The services provided are at no charge to the owners of the large animals that have been evacuated by the large wildfire west of Fort Collins, said Dr. Brian Miller.

Miller; Dr. Brittney Bell; Kim Ellis, the head equine nurse at the hospital; and four senior veterinary students have spent 11-hour days checking on animals that come into The Ranch. They initiated the visits through Ellis’ friend Gina Gonzales, a firefighter with Loveland Fire and Rescue and co-president of the Larimer County Technical Emergency Animal Rescue Team.

“We’re doing physical exams, health checks and treating anything we’ve seen that needed attention,” Miller said. “At this point, just some minor smoke inhalation and dehydration from lack of water, some abrasions and a few cuts.”

Moving forward, Miller expects new animals that Larimer County Sheriff’s Posse bring to the shelter will likely need more attention.

“There’s a large number that did not have time to get out,” Miller said. “There’s still plenty of animals up there that have been without water for several days.”

People are sharing stories about animals coming directly to rescuers when they meet them at the fire site, Ellis said.

“Two companion donkeys came in, and after talking to a neighbor who knows them, he is convinced the one dominant donkey kept the group of two donkeys and four draft horses safe,” Ellis said. “One of the volunteer haulers who brought this group in told me this herd was standing in a lush green meadow, and when they arrived, the lead donkey with singed whiskers walked up to him and laid his head into his chest.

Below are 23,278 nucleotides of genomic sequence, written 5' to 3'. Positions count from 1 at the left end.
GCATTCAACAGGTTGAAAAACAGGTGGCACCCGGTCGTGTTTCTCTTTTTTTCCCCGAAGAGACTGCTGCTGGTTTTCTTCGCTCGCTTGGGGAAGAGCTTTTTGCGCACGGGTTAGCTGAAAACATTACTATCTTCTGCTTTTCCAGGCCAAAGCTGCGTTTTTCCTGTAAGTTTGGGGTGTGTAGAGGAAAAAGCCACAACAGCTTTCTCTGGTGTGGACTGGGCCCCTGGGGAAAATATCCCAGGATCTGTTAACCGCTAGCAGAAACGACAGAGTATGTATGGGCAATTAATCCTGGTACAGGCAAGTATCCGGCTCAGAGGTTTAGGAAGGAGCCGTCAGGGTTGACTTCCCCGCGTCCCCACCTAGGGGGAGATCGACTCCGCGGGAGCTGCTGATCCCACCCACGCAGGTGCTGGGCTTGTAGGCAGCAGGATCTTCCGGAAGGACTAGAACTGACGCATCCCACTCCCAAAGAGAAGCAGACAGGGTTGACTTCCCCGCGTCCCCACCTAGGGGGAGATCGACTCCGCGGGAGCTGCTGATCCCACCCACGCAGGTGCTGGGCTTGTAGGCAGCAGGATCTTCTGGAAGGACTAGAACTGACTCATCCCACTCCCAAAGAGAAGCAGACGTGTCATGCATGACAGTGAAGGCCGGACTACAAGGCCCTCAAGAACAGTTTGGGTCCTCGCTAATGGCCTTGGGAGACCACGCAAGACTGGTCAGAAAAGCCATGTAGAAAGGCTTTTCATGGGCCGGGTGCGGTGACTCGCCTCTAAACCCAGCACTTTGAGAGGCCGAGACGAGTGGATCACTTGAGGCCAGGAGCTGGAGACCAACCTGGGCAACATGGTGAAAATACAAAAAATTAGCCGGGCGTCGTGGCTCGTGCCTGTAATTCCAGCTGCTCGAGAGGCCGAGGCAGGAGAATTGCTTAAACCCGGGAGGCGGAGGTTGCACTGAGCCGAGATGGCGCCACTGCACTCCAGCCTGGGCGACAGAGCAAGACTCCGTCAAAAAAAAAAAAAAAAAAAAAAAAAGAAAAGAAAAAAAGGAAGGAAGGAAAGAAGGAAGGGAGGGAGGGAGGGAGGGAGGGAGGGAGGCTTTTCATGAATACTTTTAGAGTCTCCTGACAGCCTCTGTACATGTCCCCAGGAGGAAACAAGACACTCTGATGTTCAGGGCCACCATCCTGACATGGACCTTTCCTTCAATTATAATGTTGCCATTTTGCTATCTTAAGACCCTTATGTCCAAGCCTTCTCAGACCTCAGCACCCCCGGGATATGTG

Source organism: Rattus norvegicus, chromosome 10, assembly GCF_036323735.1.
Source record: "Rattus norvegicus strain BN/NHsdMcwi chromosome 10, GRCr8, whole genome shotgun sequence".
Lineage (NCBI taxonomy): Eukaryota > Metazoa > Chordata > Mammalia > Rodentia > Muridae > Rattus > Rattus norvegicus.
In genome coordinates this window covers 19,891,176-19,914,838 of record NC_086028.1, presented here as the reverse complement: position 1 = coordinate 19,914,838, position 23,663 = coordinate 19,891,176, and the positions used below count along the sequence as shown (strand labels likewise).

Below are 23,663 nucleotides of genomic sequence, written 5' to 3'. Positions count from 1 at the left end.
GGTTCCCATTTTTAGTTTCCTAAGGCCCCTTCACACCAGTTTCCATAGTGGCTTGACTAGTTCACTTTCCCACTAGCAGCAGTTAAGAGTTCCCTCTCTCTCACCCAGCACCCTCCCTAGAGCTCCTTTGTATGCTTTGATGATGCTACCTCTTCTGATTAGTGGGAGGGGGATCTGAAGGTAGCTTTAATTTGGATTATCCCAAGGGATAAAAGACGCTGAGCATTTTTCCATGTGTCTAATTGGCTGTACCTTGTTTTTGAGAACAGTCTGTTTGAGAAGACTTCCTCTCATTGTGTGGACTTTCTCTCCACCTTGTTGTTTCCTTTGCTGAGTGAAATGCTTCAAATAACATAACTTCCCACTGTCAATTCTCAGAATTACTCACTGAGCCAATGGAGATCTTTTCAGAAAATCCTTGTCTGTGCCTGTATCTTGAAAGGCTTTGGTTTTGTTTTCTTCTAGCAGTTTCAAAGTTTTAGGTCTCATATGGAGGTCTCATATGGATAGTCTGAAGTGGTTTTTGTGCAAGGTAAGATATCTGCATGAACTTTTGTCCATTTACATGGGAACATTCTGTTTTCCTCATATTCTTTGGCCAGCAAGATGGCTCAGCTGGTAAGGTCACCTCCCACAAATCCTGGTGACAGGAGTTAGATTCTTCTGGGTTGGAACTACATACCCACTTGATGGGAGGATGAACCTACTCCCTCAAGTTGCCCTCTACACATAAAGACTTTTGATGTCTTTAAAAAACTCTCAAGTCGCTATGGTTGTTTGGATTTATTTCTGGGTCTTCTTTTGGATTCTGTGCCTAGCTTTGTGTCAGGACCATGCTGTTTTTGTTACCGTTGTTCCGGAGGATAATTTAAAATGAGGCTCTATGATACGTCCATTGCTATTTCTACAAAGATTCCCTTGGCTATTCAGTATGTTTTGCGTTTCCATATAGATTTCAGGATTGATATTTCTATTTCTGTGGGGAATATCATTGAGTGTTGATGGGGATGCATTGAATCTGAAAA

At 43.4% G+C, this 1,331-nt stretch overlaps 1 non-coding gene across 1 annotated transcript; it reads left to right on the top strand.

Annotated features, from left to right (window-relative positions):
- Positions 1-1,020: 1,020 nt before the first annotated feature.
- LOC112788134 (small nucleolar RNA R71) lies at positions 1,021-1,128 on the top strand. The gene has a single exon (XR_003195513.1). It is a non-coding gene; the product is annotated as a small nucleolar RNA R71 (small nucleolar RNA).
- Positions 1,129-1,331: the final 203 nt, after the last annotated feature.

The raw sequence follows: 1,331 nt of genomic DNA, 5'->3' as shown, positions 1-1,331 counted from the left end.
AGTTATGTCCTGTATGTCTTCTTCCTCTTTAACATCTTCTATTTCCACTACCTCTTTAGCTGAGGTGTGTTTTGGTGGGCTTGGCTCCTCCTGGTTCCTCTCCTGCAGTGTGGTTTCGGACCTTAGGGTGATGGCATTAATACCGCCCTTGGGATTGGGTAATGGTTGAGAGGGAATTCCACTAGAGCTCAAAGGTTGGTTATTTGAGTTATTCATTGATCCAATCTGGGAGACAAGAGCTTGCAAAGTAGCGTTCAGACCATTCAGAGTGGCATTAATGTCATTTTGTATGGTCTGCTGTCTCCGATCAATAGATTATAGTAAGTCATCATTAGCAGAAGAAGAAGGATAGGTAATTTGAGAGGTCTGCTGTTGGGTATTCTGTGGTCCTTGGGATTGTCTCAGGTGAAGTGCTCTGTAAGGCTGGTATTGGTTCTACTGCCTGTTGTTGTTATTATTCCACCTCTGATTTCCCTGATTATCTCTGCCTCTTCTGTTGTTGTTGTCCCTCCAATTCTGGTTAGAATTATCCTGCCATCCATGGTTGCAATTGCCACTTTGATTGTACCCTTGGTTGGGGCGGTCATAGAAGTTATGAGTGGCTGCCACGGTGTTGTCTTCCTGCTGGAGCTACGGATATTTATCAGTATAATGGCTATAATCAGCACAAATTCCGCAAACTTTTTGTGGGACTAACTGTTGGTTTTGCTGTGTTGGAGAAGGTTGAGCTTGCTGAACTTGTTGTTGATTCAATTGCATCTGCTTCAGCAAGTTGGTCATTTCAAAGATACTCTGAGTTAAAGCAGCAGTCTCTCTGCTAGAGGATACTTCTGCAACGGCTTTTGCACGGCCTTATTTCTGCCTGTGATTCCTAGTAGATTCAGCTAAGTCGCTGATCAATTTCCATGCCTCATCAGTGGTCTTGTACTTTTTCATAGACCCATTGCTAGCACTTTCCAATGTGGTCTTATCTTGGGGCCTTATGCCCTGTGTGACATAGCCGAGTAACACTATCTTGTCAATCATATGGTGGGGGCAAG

“The few owners that I did meet and see reunited with their animals were very grateful for the immediate care and assessment as they were coming off of the trailers by the team,” Ellis said. “What we do for the animals and see in their eyes – that’s enough for me.”

According to a report issued by the Colorado Department of Emergency Management on the evening of June 15, the High Park Fire has grown to 52,068 acres and is 15 percent contained. Late last night, more evacuation orders were issued due to increased spot fire activity. Officials are informing homeowners about fire damage as it becomes available. To date, 31 homeowners from the Stratton Park, Pine Acres and parts of Poudre Canyon have been notified that their homes have been destroyed. An additional 17 homes in the Poudre Canyon have also been destroyed. The assessment is still underway and this number will continue to grow. There are still many unburned areas within the perimeter of the fire, so evacuated residents should not assume their homes are damaged or destroyed. Lightning has been confirmed as the cause of the fire.

For more information about the Disaster Recovery Center and the High Park Fire, visit our website at www.larimer.org/highparkfire. Public information is available at the Larimer County Emergency Information line at 970-498-5500 where Information Officers are answering the phone, and at www.larimer.org or on Twitter @larimersheriff, or Inciweb at http://www.inciweb.org/incident/2904/.

 

 

Author

Email comments or questions to [email protected]

Write A Comment